Appropriate dietary intervention in autism is neither unsafe nor unhealthy. Many individuals with milk-protein allergy or lactose intolerance avoid all milk products and remain healthy. Those with celiac disease often avoid both gluten and casein proteins and remain healthy--in fact, regain their health. Some vegan families avoid gluten protein and consume a nutritionally complete diet. The concern here is that if appropriate dietary management for those with autism excludes proteins such as gluten, casein, and soy, it must provide nutrient density in the form of fresh vegetables and fruits, whole gluten-free grains, and pastured animal products. For most families, this means working with a qualified practitioner, at least initially, to ensure nutritional success.
The primary reason practitioners recommend the elimination of proteins such as gluten and casein from a child's intake is gastrointestinal concerns. Many children we see have voluminous, extremely malodorous, loose stools, sometimes more than half-a-dozen times each day. Others experience extreme constipation - often moving their bowels less than once per week. When we see these children in my practice, we strongly urge their parents to consider casein and gluten removal as a first change for their child. In my opinion, we are not treating autism with this recommendation, we are treating a gastrointestinal concern in a child with autism. The distinction is important - both for parents and professionals. Most of the time, parents report that with removal of one or both of these proteins, their child's bowel movements normalize, and they often report behavioral changes as a result. (Interestingly, children with gastrointestinal concerns were not included in the much-publicized Rochester study.)
A recent NIH-funded study led by Dr. Susan Hyman, a physician in Rochester, was flawed in several ways. In particular, only 14 children completed the study over the course of 6 years; this is a very small sample size, and it is inappropriate to extrapolate the results in these 14 participants across the total autism population. Both researchers and clinicians recognize the need for larger participant numbers to establish a meaningful outcome. Second, participants eliminated gluten and casein proteins from their diets for a period of only 4 weeks. This is simply not long enough to be effective in completely eradicating protein antibodies from an individual's system. (We know from work with celiac and gluten-sensitive patients that it can often take six months to completely remove gluten protein from the body.) Third, the study reintroduced gluten and casein protein to children who weren't actually on a strict gluten- and casein-free diet - thus, seeing a challenge response or a negative response under these circumstances would be highly unlikely. The children never experienced a truly "clean" diet initially. And last, as noted in (2), none of the children in the study had gastrointestinal symptoms at the start.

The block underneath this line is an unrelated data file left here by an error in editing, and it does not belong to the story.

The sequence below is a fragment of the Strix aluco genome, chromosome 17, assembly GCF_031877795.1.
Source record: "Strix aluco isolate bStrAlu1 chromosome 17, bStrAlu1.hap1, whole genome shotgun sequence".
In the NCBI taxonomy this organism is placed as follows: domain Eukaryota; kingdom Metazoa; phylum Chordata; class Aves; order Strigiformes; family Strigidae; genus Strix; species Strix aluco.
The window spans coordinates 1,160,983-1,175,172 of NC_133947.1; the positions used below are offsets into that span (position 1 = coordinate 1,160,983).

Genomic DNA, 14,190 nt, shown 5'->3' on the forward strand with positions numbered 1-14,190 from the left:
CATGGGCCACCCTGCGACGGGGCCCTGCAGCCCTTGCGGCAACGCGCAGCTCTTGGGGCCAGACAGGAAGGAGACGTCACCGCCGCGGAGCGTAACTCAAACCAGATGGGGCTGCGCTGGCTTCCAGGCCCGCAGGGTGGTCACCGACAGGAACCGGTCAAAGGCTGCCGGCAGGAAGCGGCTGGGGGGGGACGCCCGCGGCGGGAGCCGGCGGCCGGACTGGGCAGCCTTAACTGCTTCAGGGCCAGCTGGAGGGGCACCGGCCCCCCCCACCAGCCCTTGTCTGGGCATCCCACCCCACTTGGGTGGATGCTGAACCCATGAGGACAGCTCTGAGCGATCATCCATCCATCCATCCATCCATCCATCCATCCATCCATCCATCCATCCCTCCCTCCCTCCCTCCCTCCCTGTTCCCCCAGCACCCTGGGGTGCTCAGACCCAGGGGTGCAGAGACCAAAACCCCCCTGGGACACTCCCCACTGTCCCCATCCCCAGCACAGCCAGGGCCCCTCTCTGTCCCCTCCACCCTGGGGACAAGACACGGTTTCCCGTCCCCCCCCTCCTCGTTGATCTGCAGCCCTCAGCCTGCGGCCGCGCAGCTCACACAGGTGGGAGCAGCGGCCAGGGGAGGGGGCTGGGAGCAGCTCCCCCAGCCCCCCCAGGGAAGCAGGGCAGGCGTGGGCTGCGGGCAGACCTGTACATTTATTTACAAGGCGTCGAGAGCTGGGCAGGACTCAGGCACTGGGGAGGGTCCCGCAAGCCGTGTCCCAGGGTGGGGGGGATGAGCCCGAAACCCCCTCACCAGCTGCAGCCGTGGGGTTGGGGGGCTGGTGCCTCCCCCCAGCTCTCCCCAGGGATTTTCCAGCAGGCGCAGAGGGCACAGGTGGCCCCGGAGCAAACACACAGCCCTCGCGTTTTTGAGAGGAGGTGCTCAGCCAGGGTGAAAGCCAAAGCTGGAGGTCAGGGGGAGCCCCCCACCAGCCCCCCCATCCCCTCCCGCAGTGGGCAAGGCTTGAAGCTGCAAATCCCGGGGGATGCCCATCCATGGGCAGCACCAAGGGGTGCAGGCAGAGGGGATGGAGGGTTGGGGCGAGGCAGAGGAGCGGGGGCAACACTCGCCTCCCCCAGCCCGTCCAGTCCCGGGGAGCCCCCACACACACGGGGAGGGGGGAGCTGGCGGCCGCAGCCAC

Gluten and casein protein are often not the only offenders in dietary intake. Many clients respond positively to the elimination of soy protein as well. Without full knowledge of dietary intake of each Rochester study participant, we cannot speak to the quality of the child's diet or the inclusion of other likely dietary offenders. In our practice, some parents do report that they see no change when eliminating milk protein over 2-3 weeks. When dietary intake is reviewed with the family, we often discover in these instances that the parents substituted soy milk for cow's milk, and the child simply moved from 32 ounces of cow's milk per day to the same intake of soy. Completely removing that soy protein allows us a more accurate assessment of a child's response to protein removal. Additional considerations include intake of processed foods, artificial ingredients, and other dietary compounds such as amines, oxalates, and lectins.
The April University of Texas publication (lead author Austin Malloy) was not original research, but a review of 15 studies on gluten and casein protein removal for individuals with autism. The authors' conclusion on review of this body of work was that there is no evidence that protein elimination benefits children with autism. The only rational conclusion, then, in absence of positive evidence that dietary intervention does not work, is this: More work needs to be done. Unfortunately, these studies are expensive, complex, and time-consuming to properly create and manage. An appropriate study must be larger ins